Mixed nut samplers, chocolate covered nuts, praline pecans and a variety of nutty baked goods are commonly given as gifts during the holidays. For some, the perfect gift might be a nut-producing tree — a gift that keeps on giving.
Fall and winter are the best time to plant and establish new trees, but there are only a few nut-bearing tree options recommended for planting in Georgia.
Pecans are recommended for home planting in the Coastal Plain and Piedmont regions, but are not recommended for the north Georgia mountains. Some pecan cultivars are not good choices for backyard orchards because of their susceptibility to insect pests and diseases such as pecan scab.
‘Elliot’ pecans are susceptible to late-spring freezes and should not be planted in north Georgia. Landscape and home orchard trees should be spaced at least 60 feet apart so that they will not crowd each other as they reach maturity.
Native to Georgia and the eastern U.S., black walnut trees are massive. Some grow up to 98 feet tall and more than 7 feet in diameter. Black walnut roots contain juglone, which inhibits growth of some plants beneath the tree. This is why black walnut trees should not be planted near vegetable gardens. Black walnut trees grow best in open, sunny locations with moist, well-drained soil. Its native habitat is along stream banks. Of the many varieties available, Thomas is one of the best for nut production.
Carpathian walnut, also known as English walnut, is not recommended for Georgia. English walnuts are quite susceptible to springtime frost injury. Temperatures below 12 degrees Fahrenheit will kill some varieties, and temperatures above 100 Fahrenheit will cause sunburn on limbs and shrivel kernels.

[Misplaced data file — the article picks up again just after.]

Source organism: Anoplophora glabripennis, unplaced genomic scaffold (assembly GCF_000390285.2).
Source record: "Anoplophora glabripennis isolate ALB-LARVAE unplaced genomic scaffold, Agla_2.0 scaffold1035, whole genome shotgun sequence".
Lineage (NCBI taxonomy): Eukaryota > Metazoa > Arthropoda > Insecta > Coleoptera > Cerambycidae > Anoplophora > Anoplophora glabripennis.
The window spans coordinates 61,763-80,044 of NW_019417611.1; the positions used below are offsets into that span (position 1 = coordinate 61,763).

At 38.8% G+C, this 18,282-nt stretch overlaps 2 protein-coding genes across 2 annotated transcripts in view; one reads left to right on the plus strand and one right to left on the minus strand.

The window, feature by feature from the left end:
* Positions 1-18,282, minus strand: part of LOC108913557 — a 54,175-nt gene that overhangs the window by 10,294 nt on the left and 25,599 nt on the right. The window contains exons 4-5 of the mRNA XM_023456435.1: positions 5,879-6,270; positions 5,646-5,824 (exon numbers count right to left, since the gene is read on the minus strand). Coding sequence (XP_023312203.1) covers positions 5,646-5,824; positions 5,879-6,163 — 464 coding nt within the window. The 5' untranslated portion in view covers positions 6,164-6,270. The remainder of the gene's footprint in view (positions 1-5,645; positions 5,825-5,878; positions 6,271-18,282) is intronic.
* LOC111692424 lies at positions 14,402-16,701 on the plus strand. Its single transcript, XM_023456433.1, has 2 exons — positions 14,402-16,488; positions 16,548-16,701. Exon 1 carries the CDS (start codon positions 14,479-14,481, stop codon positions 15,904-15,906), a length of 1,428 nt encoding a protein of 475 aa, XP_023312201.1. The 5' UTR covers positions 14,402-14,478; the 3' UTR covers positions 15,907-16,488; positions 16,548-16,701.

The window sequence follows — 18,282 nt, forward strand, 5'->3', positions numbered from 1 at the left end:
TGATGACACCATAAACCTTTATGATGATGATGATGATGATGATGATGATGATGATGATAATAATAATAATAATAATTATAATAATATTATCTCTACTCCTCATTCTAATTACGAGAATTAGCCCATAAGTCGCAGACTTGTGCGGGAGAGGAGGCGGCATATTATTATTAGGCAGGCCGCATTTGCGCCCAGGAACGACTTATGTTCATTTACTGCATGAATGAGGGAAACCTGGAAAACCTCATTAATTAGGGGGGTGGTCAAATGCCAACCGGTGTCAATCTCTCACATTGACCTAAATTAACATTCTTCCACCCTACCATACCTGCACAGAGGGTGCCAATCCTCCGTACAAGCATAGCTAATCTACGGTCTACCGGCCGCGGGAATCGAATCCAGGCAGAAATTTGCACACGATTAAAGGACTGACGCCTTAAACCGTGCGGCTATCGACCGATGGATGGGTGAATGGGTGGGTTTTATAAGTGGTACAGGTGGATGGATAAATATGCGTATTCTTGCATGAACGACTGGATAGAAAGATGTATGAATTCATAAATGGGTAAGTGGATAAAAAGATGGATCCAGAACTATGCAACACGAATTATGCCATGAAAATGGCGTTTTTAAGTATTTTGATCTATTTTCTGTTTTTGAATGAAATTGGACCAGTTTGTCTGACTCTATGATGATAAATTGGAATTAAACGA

The outer flesh of the almond must have dry weather to dry and split open properly. Rain and high humidity during the growing season in Georgia cause nut rot and inhibit nut opening. For Georgia, the best home orchard variety is the Halls Hardy almond. The ornamental value of almond tree flowers is a great addition to landscapes, but don’t expect to harvest many nuts.
Chestnuts roasting on an open fire is a popular line from a traditional holiday tune. Unfortunately, the American chestnut was wiped out in the 1920s by a lethal fungal disease known as “chestnut blight.”
Since 1983, the American Chestnut Foundation has been working to breed disease-resistant trees that someday may be reintroduced to forests. The blight resistance of the Chinese chestnut was recognized in the early 1900s, and most plantings since then have been of the Chinese variety. The varieties of Chinese chestnuts recommended for home planting are Crane, Nanking and Meiling.
For more information about growing nut trees, refer to the University of Georgia Cooperative Extension publications “Pecan Trees for the Home or Backyard Orchard” and “Minor Fruits and Nuts in Georgia” online at extension.uga.edu/publications.
The almond is a close relative of the peach. The tree’s white blooms are similar to those of the peach, but the seed is the edible part of the almond fruit. Climate requirements are quite specific for almonds, and commercial production is limited to areas with dry summers, such as Sacramento, Calif.